On Friday, a spokeswoman said: "Customs is aware of the allegations that Ernst & Young has been involved in a scheme for reducing VAT payments, and we will be trying to find out what the scheme entails and to look at what action can be taken."
She warned: "If it is a way of avoiding tax, Customs generally takes that very seriously."
The scheme was set up to exploit a loophole, where health trusts can escape paying VAT on equipment purchases. A trust buys equipment and then leases it to a third party - the Guernsey shadow company. Because there is no VAT in Guernsey, the lease is not liable to VAT.
The company then leases the equipment back to the trust, which also escapes VAT.
Greg Sinfield, VAT partner at City law firm Lovell White Durrant, said the use of VAT reduction schemes for National Health Trusts raised a number of questions. "The real story is whether NHS Trusts, as quasi-public bodies, should be engaged in this sort of activity."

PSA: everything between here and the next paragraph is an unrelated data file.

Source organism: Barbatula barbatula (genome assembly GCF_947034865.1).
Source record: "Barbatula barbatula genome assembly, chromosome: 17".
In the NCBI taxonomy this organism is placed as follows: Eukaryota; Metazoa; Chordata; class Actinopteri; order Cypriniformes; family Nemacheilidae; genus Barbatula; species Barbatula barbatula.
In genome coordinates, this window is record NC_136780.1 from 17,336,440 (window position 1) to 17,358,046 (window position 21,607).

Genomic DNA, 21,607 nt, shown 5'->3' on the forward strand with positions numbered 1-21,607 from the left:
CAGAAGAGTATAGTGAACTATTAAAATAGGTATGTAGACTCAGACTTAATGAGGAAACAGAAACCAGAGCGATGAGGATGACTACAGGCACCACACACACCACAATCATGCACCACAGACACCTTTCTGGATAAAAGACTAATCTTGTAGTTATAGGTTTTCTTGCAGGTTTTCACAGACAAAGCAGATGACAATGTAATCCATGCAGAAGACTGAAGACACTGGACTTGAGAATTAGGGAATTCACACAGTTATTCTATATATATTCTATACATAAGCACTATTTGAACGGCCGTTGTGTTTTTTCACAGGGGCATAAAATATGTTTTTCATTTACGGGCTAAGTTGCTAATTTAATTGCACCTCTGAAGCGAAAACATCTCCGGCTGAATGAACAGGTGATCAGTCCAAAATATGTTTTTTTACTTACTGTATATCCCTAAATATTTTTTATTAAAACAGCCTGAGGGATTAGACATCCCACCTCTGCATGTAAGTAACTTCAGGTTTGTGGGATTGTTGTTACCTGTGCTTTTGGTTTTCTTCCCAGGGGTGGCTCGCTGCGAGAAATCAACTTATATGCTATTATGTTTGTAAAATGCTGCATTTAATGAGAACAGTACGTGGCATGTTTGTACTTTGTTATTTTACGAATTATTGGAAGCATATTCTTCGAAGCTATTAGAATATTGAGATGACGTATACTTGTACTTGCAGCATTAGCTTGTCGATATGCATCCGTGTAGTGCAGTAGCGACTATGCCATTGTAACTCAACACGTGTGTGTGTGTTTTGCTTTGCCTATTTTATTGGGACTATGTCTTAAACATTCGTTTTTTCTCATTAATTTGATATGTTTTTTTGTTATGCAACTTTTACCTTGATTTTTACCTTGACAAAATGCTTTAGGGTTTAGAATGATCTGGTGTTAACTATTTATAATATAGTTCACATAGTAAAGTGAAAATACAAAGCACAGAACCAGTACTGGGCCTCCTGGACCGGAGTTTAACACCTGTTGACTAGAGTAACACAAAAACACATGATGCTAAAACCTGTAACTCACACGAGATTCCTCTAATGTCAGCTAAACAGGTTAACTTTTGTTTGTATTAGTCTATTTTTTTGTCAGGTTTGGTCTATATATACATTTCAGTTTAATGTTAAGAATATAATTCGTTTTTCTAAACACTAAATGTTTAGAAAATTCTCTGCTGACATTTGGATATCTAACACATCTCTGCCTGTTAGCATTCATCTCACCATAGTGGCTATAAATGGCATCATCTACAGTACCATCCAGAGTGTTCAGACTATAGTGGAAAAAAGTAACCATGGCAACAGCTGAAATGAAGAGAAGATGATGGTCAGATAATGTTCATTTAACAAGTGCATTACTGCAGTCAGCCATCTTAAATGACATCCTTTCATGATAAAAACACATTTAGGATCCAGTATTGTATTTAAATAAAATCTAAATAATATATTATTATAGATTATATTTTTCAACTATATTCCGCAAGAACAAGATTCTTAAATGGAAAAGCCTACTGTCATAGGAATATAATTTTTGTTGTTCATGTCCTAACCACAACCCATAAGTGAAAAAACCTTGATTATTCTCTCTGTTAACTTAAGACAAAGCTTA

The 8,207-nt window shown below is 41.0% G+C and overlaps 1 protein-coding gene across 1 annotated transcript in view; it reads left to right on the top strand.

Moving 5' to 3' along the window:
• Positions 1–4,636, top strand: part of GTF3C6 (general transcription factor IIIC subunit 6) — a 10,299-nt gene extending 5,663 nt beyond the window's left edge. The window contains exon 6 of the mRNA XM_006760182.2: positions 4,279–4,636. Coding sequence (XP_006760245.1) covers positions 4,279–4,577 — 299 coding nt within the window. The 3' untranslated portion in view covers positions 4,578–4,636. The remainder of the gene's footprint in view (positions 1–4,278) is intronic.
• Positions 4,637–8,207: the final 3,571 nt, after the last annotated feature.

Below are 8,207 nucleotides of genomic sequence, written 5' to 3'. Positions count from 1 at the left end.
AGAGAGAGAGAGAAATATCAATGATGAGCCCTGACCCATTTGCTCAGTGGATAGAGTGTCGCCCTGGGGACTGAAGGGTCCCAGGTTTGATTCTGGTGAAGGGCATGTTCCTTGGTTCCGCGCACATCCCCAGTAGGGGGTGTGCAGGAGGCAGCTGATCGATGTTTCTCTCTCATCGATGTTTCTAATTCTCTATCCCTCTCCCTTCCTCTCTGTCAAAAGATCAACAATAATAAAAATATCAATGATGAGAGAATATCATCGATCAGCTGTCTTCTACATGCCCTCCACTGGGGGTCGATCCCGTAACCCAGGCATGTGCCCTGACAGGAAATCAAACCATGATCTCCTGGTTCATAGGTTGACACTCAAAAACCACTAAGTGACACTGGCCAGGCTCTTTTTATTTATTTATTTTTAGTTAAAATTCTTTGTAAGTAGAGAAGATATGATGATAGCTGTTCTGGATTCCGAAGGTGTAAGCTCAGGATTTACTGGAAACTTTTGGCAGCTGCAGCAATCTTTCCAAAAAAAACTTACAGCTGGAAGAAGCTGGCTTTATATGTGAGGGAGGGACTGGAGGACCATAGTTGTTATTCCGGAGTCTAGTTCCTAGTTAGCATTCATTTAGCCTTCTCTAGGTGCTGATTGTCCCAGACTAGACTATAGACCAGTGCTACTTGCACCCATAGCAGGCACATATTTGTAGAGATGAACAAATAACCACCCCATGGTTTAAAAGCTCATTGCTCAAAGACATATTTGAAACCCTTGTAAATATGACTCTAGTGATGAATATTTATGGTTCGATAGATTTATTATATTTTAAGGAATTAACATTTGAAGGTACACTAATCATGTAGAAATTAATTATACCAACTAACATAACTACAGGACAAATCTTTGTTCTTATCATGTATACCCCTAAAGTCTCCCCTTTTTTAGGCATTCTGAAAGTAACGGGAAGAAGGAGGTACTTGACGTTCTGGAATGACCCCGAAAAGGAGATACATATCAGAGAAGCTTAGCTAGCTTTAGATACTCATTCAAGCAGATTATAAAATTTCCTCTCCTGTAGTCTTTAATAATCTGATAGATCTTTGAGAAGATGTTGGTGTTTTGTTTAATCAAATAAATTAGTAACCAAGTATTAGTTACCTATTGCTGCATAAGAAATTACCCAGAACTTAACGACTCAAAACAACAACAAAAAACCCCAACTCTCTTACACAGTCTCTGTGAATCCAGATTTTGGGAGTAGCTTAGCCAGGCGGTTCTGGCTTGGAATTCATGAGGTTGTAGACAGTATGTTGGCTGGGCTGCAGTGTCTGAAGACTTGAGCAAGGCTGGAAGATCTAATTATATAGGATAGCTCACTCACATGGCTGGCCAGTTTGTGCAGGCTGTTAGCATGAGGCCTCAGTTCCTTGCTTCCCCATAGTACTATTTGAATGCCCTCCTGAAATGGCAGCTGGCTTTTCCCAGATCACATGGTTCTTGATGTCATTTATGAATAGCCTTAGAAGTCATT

He added that Ernst & Young was using a known loophole, and while it would be unlikely for Customs to retrospectively claim back the VAT, it would probably see legislation introduced to stamp out the practice.
Ernst & Young is known to have used the scheme with a number of trusts. Christie's hospital in Manchester is one. Mike Fry, its chief executive, said the dilemma for health trusts was real. "We're a cancer hospital that doesn't have enough funding, and we are looking at innovative ways to eke out our patient care budget. Is that a bad thing?"
The real issue for those examining the issues will be whether public funds earmarked for equipment purchases should eventually end up in the hands of private sector consultants.
Mr Fry believes Christie's is at least obtaining value for money from its accountants. He said the level of public funding being spent on management consultants to "do your thinking for you" in other areas of the public sector was "obscene".
In the Budget, Chancellor Gordon Brown unveiled a number of measures to combat VAT avoidance. The new rules are designed to protect up to pounds 2bn in revenues that may be at risk from avoidance tactics and are expected to raise pounds 10m in 1997 and pounds 20m in 1998.
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